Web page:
By Alex Rose, Delaware County Daily Times
With the midterm elections drawing to a close, both gubernatorial candidates were furiously traveling the state this weekend -- including two Delaware County stops for Democrat Tom Wolf, who addressed a small crowd at the city’s Democratic headquarters on the Avenue of the States.
Wolf, a nearly 66-year-old York county businessman hoping to pin Republican incumbent Gov. Tom Corbett to a single term, was joined by state Rep. Thaddeus Kirkland, D-159, of Chester, who is facing his own race against Republican Upland Mayor Michael Cianch, and congressional Democratic candidate Mary Ellen Balchunis, who is looking to unseat U.S. Rep. Pat Meehan, R-7, of Upper Darby.
Wolf was affable and jokey as he rallied the troops here Saturday for a large Nov. 4 turnout, laying out three areas he believes the election hinges on: Education, jobs and “fairness.”
“If we don’t have a fair society where we include everybody, where everybody has a chance, if we don’t do that, then we’re cheating ourselves,” he said. “And I think there’s a sense out there among some people that I’m just going to get mine and to heck with the rest of you. We can’t do that. That doesn’t work.”
Wolf has consistently led Corbett in polling throughout the summer, and he maintained with a 10- to 13-point lead going into the weekend, according to the latest results from Franklin and Marshall College, YouGov and the Harper Survey.
The race has tightened recently, with Corbett hammering away at his claim that a vote for Wolf is a vote for higher taxes on the middle class. The Democratic challenger has meanwhile stuck to education as a top priority, with plans to lower property taxes while bolstering education spending through a combination of higher income taxes on the state’s top earners and new taxes on Marcellus Shale drillers.
Wolf has also blasted Corbett’s own record on education, claiming the incumbent slashed $1 billion in funding during his first year alone. Corbett has countered that those funds represented stimulus money the state received as part of recession-halting legislation, which were never replaced at the federal level. The incumbent has also claimed that he increased education spending overall during his tenure, though analysts note that requires taking into account $870 million in new employee pension obligations, not dollars spent “in the classroom,” as Wolf spokesman Jeffrey Sheridan put it.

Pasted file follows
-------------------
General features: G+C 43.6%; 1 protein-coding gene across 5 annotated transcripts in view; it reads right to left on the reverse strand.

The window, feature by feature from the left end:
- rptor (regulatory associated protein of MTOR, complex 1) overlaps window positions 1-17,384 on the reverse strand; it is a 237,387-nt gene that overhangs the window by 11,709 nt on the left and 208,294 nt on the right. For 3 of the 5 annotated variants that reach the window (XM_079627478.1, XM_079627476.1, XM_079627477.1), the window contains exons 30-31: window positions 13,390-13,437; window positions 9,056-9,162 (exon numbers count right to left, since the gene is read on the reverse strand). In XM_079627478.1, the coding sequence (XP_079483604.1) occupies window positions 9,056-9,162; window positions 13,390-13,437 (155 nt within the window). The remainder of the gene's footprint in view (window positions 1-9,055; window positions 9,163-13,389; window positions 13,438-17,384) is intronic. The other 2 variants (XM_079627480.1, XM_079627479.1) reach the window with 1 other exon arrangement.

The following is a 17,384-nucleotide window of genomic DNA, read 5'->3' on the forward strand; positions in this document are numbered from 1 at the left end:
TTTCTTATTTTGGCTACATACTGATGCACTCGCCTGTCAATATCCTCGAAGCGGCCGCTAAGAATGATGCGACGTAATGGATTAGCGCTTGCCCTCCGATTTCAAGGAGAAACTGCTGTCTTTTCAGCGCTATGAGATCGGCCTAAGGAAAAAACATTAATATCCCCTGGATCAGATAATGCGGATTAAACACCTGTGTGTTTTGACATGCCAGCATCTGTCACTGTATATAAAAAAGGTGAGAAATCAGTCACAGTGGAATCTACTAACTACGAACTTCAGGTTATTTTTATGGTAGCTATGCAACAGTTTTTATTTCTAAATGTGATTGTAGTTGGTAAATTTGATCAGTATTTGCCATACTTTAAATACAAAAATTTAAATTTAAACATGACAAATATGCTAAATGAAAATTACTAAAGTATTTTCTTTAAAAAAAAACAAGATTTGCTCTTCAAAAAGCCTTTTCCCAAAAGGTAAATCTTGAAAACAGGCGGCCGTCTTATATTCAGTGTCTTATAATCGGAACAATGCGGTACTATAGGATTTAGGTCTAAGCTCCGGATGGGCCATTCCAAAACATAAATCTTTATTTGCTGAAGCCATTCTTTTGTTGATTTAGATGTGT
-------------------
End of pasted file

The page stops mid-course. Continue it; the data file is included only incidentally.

Wolf also didn’t miss an opportunity to point to September figures from the Bureau of Labor Statistics that he said put Pennsylvania dead last in job creation nationally. Though the state’s unemployment rate has dropped to 5.7 percent today from 8.1 percent in Jan. 2011, when Corbett took office, overall job creation during that same period increased only about 2 percent, from 5,664,900 jobs to 5,782,600.
Corbett has dismissed similar figures touted by the Wolf camp for months, arguing that Pennsylvania was able to weather the recession relatively well, meaning it had less ground to make up than other states as the economy recovered. Still, Wolf said there is an even greater metric at play.
“The jobs that are being created are really lousy jobs, they’re not family-sustaining jobs,” he said. “The family-sustaining jobs, they’ve been dropping off. The manufacturing, the high tech – they’re dropping off. The non-family sustaining jobs, the minimum wage jobs, they’re the ones that are going up.”
Corbett was also traveling Saturday from Harrisburg to Wilkes-Barre, and is expected to rally in this part of the state today with New Jersey Gov. Chris Christie. Wolf will meanwhile wrap up his 40-stop weekend tour with President Barack Obama at Temple University today.
“I think that the type of person he is will encourage people to actually go out and vote,” said Kirkland after the event. “He energizes, inspires and just gets people to say, ‘Look, let’s go out and do this.’”
Delaware County Democratic leader David Landau said county Democrats are ready to put not only Wolf into office, but state legislators that can help him pass his agenda. He said this is the largest ground operation he has seen for a non-presidential year, with 1,100 poll watcher certificate applications on file and 1,500 door-knockers going out over the weekend.
“We have to close the race,” said Landau. “We have to close out and get our voters out. That’s what this weekend is all about.”